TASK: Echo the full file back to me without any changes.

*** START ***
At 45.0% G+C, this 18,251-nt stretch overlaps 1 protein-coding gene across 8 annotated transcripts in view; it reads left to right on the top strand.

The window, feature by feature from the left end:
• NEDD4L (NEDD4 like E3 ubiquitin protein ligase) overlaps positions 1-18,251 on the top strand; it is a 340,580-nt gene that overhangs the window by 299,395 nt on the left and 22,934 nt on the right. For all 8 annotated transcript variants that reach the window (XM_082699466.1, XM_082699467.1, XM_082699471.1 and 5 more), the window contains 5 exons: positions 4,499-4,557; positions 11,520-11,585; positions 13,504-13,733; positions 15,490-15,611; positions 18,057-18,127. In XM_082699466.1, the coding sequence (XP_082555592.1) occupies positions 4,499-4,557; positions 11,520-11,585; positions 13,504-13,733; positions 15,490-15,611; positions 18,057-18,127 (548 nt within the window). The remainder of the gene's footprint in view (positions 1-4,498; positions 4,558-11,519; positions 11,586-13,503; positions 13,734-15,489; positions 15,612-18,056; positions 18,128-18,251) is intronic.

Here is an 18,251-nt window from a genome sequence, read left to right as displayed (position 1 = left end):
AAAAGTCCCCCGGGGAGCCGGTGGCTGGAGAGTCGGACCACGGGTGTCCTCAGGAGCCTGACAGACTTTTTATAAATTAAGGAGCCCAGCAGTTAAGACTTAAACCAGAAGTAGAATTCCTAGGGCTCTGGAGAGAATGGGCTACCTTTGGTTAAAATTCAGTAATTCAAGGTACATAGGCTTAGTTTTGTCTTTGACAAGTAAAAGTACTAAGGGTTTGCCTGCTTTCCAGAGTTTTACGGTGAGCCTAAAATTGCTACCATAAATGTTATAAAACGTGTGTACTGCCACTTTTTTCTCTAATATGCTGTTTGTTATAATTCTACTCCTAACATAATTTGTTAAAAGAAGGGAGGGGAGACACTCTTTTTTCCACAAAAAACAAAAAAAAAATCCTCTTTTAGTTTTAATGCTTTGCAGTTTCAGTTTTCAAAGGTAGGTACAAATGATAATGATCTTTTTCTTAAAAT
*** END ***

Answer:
At 45.0% G+C, this 18,251-nt stretch overlaps 1 protein-coding gene across 8 annotated transcripts in view; it reads left to right on the top strand.

The window, feature by feature from the left end:
• NEDD4L (NEDD4 like E3 ubiquitin protein ligase) overlaps positions 1-18,251 on the top strand; it is a 340,580-nt gene that overhangs the window by 299,395 nt on the left and 22,934 nt on the right. For all 8 annotated transcript variants that reach the window (XM_082699466.1, XM_082699467.1, XM_082699471.1 and 5 more), the window contains 5 exons: positions 4,499-4,557; positions 11,520-11,585; positions 13,504-13,733; positions 15,490-15,611; positions 18,057-18,127. In XM_082699466.1, the coding sequence (XP_082555592.1) occupies positions 4,499-4,557; positions 11,520-11,585; positions 13,504-13,733; positions 15,490-15,611; positions 18,057-18,127 (548 nt within the window). The remainder of the gene's footprint in view (positions 1-4,498; positions 4,558-11,519; positions 11,586-13,503; positions 13,734-15,489; positions 15,612-18,056; positions 18,128-18,251) is intronic.

Here is an 18,251-nt window from a genome sequence, read left to right as displayed (position 1 = left end):
AAAAGTCCCCCGGGGAGCCGGTGGCTGGAGAGTCGGACCACGGGTGTCCTCAGGAGCCTGACAGACTTTTTATAAATTAAGGAGCCCAGCAGTTAAGACTTAAACCAGAAGTAGAATTCCTAGGGCTCTGGAGAGAATGGGCTACCTTTGGTTAAAATTCAGTAATTCAAGGTACATAGGCTTAGTTTTGTCTTTGACAAGTAAAAGTACTAAGGGTTTGCCTGCTTTCCAGAGTTTTACGGTGAGCCTAAAATTGCTACCATAAATGTTATAAAACGTGTGTACTGCCACTTTTTTCTCTAATATGCTGTTTGTTATAATTCTACTCCTAACATAATTTGTTAAAAGAAGGGAGGGGAGACACTCTTTTTTCCACAAAAAACAAAAAAAAAATCCTCTTTTAGTTTTAATGCTTTGCAGTTTCAGTTTTCAAAGGTAGGTACAAATGATAATGATCTTTTTCTTAAAAT